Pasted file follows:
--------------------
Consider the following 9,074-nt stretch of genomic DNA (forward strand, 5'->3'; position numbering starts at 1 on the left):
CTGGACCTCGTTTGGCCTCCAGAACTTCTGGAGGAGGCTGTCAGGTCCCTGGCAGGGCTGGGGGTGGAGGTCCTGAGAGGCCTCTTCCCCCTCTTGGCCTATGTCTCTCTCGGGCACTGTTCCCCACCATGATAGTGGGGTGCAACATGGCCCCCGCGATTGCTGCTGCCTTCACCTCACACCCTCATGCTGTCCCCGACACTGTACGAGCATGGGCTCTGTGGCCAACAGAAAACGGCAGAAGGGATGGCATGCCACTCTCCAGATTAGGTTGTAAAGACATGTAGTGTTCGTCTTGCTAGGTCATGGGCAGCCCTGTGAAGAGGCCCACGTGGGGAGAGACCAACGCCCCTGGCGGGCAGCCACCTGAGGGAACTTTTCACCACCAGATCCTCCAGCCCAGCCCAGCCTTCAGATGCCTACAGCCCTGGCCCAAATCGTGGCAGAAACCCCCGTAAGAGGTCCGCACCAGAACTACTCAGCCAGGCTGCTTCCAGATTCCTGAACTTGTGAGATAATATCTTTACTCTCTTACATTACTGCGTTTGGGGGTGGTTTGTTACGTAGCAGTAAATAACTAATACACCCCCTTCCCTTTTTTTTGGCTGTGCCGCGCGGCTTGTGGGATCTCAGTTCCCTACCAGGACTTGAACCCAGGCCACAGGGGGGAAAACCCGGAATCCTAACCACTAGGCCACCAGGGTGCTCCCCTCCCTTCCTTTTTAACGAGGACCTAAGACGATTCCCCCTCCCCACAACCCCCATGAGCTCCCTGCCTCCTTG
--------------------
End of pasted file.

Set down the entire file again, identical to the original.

Consider the following 9,074-nt stretch of genomic DNA (forward strand, 5'->3'; position numbering starts at 1 on the left):
CTGGACCTCGTTTGGCCTCCAGAACTTCTGGAGGAGGCTGTCAGGTCCCTGGCAGGGCTGGGGGTGGAGGTCCTGAGAGGCCTCTTCCCCCTCTTGGCCTATGTCTCTCTCGGGCACTGTTCCCCACCATGATAGTGGGGTGCAACATGGCCCCCGCGATTGCTGCTGCCTTCACCTCACACCCTCATGCTGTCCCCGACACTGTACGAGCATGGGCTCTGTGGCCAACAGAAAACGGCAGAAGGGATGGCATGCCACTCTCCAGATTAGGTTGTAAAGACATGTAGTGTTCGTCTTGCTAGGTCATGGGCAGCCCTGTGAAGAGGCCCACGTGGGGAGAGACCAACGCCCCTGGCGGGCAGCCACCTGAGGGAACTTTTCACCACCAGATCCTCCAGCCCAGCCCAGCCTTCAGATGCCTACAGCCCTGGCCCAAATCGTGGCAGAAACCCCCGTAAGAGGTCCGCACCAGAACTACTCAGCCAGGCTGCTTCCAGATTCCTGAACTTGTGAGATAATATCTTTACTCTCTTACATTACTGCGTTTGGGGGTGGTTTGTTACGTAGCAGTAAATAACTAATACACCCCCTTCCCTTTTTTTTGGCTGTGCCGCGCGGCTTGTGGGATCTCAGTTCCCTACCAGGACTTGAACCCAGGCCACAGGGGGGAAAACCCGGAATCCTAACCACTAGGCCACCAGGGTGCTCCCCTCCCTTCCTTTTTAACGAGGACCTAAGACGATTCCCCCTCCCCACAACCCCCATGAGCTCCCTGCCTCCTTG